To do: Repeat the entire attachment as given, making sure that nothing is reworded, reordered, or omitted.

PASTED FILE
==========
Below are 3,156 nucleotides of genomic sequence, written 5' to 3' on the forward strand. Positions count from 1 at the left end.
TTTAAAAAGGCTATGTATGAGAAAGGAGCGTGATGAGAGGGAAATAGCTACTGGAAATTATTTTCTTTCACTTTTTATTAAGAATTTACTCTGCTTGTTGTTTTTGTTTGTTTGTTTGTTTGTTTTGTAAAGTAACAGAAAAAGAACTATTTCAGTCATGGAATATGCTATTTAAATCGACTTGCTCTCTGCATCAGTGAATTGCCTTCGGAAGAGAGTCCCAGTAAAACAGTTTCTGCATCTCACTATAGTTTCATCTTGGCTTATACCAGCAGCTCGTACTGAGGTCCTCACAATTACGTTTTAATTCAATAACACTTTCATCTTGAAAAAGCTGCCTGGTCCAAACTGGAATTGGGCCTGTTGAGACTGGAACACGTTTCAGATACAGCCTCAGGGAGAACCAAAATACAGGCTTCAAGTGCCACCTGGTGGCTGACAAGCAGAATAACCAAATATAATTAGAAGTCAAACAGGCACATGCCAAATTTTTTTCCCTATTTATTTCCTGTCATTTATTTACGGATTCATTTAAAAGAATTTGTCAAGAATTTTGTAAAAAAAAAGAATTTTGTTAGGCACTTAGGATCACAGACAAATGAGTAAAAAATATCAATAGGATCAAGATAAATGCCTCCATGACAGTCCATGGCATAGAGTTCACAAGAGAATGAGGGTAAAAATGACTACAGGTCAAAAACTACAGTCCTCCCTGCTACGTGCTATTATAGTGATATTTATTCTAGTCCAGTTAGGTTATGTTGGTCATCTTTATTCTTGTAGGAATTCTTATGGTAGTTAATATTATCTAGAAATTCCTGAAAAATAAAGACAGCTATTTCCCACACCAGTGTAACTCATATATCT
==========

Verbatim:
Below are 3,156 nucleotides of genomic sequence, written 5' to 3' on the forward strand. Positions count from 1 at the left end.
TTTAAAAAGGCTATGTATGAGAAAGGAGCGTGATGAGAGGGAAATAGCTACTGGAAATTATTTTCTTTCACTTTTTATTAAGAATTTACTCTGCTTGTTGTTTTTGTTTGTTTGTTTGTTTGTTTTGTAAAGTAACAGAAAAAGAACTATTTCAGTCATGGAATATGCTATTTAAATCGACTTGCTCTCTGCATCAGTGAATTGCCTTCGGAAGAGAGTCCCAGTAAAACAGTTTCTGCATCTCACTATAGTTTCATCTTGGCTTATACCAGCAGCTCGTACTGAGGTCCTCACAATTACGTTTTAATTCAATAACACTTTCATCTTGAAAAAGCTGCCTGGTCCAAACTGGAATTGGGCCTGTTGAGACTGGAACACGTTTCAGATACAGCCTCAGGGAGAACCAAAATACAGGCTTCAAGTGCCACCTGGTGGCTGACAAGCAGAATAACCAAATATAATTAGAAGTCAAACAGGCACATGCCAAATTTTTTTCCCTATTTATTTCCTGTCATTTATTTACGGATTCATTTAAAAGAATTTGTCAAGAATTTTGTAAAAAAAAAGAATTTTGTTAGGCACTTAGGATCACAGACAAATGAGTAAAAAATATCAATAGGATCAAGATAAATGCCTCCATGACAGTCCATGGCATAGAGTTCACAAGAGAATGAGGGTAAAAATGACTACAGGTCAAAAACTACAGTCCTCCCTGCTACGTGCTATTATAGTGATATTTATTCTAGTCCAGTTAGGTTATGTTGGTCATCTTTATTCTTGTAGGAATTCTTATGGTAGTTAATATTATCTAGAAATTCCTGAAAAATAAAGACAGCTATTTCCCACACCAGTGTAACTCATATATCT